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THE past month has seen the uprising of voices aligned to the REFORMASI movement, in the same outspoken pitch that rocked the streets following Datuk Seri Anwar Ibrahim’s sacking as Deputy Prime Minister in 1998, followed by his incarceration.

Dissimilar to the initial incarnation of the movement that had evolved into both a divisive subject in Malaysian politics and a picture of a unified, multiracial front against the establishment, is the fact that this time the key figures mirror a seemingly growing resentment of the masses towards government policies deviated from the reforms pledged en route to the seat gained on May 9, 2018.

This time, Reformasi could be deemed as fighting the government they are partly responsible for installing instead of the government that kicked them out in 1998.

While institutional reforms, former Anwar aide Datuk Ezam Mohd Noor claims, have been clearly relegated down the list of priorities, while unfulfilled key election promises are the subject of discontentment among the masses, that the subject of Anwar not being handed the Prime Ministership by Tun Dr Mahathir Mohamad on schedule as promised, as far as the Reformists movement is concerned, is the last straw.

Ezam, who has been living in Indonesia post-2018 elections, returned at the start of the year to launch his own roadshow, rallying the reformist movement back into action in calling for the government to buck up, in particular Dr Mahathir to keep his promise.

In his talks at different venues across the Peninsula, Ezam also voices out strong allegations of a plot by PKR Deputy President Datuk Seri Azmin Ali, Umno’s Semberong MP Datuk Seri Hishammuddin Hussein and Dr Mahathir’s son Tan Sri Mokhzani Mahathir to deny Anwar’s the Prime Minister’s post.

“This is the elitist group. Prior to the elections, I had decided to help Azmin, as he requested and we needed to defend Selangor. At the time, he had performed well as Menteri Besar for the state, so I agreed,” said Ezam.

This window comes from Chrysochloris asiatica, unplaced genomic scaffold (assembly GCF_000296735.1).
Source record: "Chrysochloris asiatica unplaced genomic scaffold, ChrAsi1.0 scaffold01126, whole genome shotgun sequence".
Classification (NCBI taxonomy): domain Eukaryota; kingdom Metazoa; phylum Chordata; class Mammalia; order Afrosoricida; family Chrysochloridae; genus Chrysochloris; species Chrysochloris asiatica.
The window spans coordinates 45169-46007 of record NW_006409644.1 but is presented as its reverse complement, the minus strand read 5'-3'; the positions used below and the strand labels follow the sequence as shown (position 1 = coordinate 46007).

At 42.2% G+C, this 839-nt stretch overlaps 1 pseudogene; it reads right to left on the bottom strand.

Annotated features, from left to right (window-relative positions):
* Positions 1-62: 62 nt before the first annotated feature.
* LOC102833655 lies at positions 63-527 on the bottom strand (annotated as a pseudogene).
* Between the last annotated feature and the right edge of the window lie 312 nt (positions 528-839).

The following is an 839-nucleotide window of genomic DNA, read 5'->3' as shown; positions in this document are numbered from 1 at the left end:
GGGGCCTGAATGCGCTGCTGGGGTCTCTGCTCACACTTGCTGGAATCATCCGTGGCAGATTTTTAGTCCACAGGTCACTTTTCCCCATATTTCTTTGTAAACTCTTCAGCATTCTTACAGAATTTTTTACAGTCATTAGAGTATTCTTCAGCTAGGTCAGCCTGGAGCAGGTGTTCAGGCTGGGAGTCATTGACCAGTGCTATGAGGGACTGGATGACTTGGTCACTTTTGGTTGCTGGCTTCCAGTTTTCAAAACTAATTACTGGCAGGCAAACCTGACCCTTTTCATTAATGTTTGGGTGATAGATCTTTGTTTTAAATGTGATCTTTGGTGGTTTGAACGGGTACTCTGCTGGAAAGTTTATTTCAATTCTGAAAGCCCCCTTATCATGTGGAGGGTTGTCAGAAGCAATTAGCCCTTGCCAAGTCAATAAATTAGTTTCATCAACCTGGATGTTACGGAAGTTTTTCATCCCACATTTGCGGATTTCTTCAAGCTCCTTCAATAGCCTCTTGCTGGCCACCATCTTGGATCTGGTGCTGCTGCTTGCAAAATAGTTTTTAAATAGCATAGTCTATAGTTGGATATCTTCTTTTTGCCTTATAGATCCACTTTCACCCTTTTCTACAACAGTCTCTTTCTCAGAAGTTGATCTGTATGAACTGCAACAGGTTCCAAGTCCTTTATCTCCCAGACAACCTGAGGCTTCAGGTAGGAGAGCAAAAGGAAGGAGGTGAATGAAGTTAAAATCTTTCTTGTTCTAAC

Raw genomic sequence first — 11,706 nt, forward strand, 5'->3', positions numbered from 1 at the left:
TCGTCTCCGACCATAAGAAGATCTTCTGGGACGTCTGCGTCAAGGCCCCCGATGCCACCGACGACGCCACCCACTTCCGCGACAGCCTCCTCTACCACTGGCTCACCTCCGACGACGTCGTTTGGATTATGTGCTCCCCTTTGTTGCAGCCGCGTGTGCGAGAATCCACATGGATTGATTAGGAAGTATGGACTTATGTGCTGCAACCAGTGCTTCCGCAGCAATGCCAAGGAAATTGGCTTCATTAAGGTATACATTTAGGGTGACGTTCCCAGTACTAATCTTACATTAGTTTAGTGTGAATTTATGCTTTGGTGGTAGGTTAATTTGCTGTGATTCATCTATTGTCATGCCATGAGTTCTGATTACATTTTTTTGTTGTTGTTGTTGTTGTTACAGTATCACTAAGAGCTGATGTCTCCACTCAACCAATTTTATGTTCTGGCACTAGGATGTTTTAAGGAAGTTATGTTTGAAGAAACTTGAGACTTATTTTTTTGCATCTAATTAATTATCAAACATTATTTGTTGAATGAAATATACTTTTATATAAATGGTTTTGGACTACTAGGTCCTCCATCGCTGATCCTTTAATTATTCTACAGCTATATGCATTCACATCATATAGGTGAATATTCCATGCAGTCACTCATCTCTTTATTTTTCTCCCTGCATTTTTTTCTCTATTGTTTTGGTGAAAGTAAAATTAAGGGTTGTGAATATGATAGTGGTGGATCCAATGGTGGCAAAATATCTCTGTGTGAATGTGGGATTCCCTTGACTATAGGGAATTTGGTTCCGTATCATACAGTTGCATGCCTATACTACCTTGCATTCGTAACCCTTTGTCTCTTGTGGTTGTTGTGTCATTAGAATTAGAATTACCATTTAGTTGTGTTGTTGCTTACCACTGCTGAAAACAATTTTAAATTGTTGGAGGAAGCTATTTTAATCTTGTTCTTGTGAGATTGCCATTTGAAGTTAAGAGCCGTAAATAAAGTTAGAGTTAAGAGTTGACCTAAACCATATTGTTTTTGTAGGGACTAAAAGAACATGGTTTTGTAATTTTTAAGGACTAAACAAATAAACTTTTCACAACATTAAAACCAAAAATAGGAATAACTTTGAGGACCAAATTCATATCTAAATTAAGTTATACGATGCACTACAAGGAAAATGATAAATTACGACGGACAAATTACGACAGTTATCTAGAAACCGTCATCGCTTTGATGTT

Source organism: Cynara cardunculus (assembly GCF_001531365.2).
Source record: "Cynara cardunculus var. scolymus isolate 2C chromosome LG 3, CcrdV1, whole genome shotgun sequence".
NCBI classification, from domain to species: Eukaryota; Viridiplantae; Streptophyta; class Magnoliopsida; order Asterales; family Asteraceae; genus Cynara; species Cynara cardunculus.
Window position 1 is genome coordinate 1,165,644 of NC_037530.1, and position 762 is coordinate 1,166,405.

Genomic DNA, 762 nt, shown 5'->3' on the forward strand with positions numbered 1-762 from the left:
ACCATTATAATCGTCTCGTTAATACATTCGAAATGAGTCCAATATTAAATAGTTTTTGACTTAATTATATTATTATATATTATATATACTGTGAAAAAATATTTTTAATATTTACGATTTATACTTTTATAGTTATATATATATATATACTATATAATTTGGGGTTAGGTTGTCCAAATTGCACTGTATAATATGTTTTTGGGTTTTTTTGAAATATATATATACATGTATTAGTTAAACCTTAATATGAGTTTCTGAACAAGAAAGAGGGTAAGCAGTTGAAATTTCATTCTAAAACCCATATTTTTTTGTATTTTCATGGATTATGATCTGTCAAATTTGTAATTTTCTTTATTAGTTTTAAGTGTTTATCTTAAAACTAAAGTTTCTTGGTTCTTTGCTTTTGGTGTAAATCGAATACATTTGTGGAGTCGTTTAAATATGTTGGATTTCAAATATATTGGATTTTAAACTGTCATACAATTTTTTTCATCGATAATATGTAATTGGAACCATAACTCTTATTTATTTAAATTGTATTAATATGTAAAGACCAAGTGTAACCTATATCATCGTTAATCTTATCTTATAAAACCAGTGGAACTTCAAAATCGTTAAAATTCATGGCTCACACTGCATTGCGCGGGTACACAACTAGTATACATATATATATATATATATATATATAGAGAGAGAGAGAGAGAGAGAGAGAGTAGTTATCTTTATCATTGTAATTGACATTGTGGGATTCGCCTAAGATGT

“But I had warned Azmin to stay away from this person called Hishammuddin because I know how close they were. Now you can see what is going on.

“It is normal for opposing parties not agreeing with PKR, but here we have the deputy president being so outspoken and not agreeing to his president becoming Prime Minister. Don’t you sense something abnormal?”

Echoed among Reformists at their now more frequent gatherings is the belief that the prevalence of such instances and the unclear path as per dates that Dr Mahathir would hand over the reigns to Anwar point to another promise set to be unfulfilled, and voices need to be raised to ensure this happens, including street protests.

“We have fought for 20 years. This is a Reformasi government. But do you see reforms? I can tell you. I only see a dictator back to his old ways. And a dictator is always in opposition of reforms. He will not step down,” said Ezam.

Their main demands are for Dr Mahathir to set with clarity a pathway towards the handing over of power, preferably by May 10.

“Even his statement for an extension until after the APEC Summit in November, does not provide any clarity. After APEC, but when? There is no set date. Is it five days after the APEC Summit? Five months? Five years?” quipped Shahbudin Husin, blogger and author of the book “Anwar PM8”.

“I believe this is just an effort to prolong his reign. Because it really does not matter to the APEC Summit whether he is Prime Minister or not,” Shahbudin added.

While outside reformist forums these claims, for the moment, add to the fodder in online debates, among those occupying the growing attendances of these forums, mainly of middle-aged, working class and multiracial in disposition, the thought of going back to the streets isn’t exactly a far fetched idea.

In fact, the reformists consistently share their set demands for Dr Mahathir to hand over the reigns by May 10 and it is far from uncommon to hear calls for the movement to hit the streets should this deadline not be met.

“We do not want to be at loggerheads with Dr Mahathir. But if he does not stick to the agreement, we may just have to do what we have to do,” said Ezam.

This all happens while Anwar himself has this week called for a halt to pressure on Dr Mahathir, stating that he could wait until November to take over.

“Anwar has the patience. But you must remember, Reformasi is not about Anwar. It is about the people and Anwar is the appointee to carry out the much delayed reforms for the people,” said Ezam.

“They (the elites) fear this. Because it would end their stranglehold on power and the riches derived from it. It would bring and end to their empires.”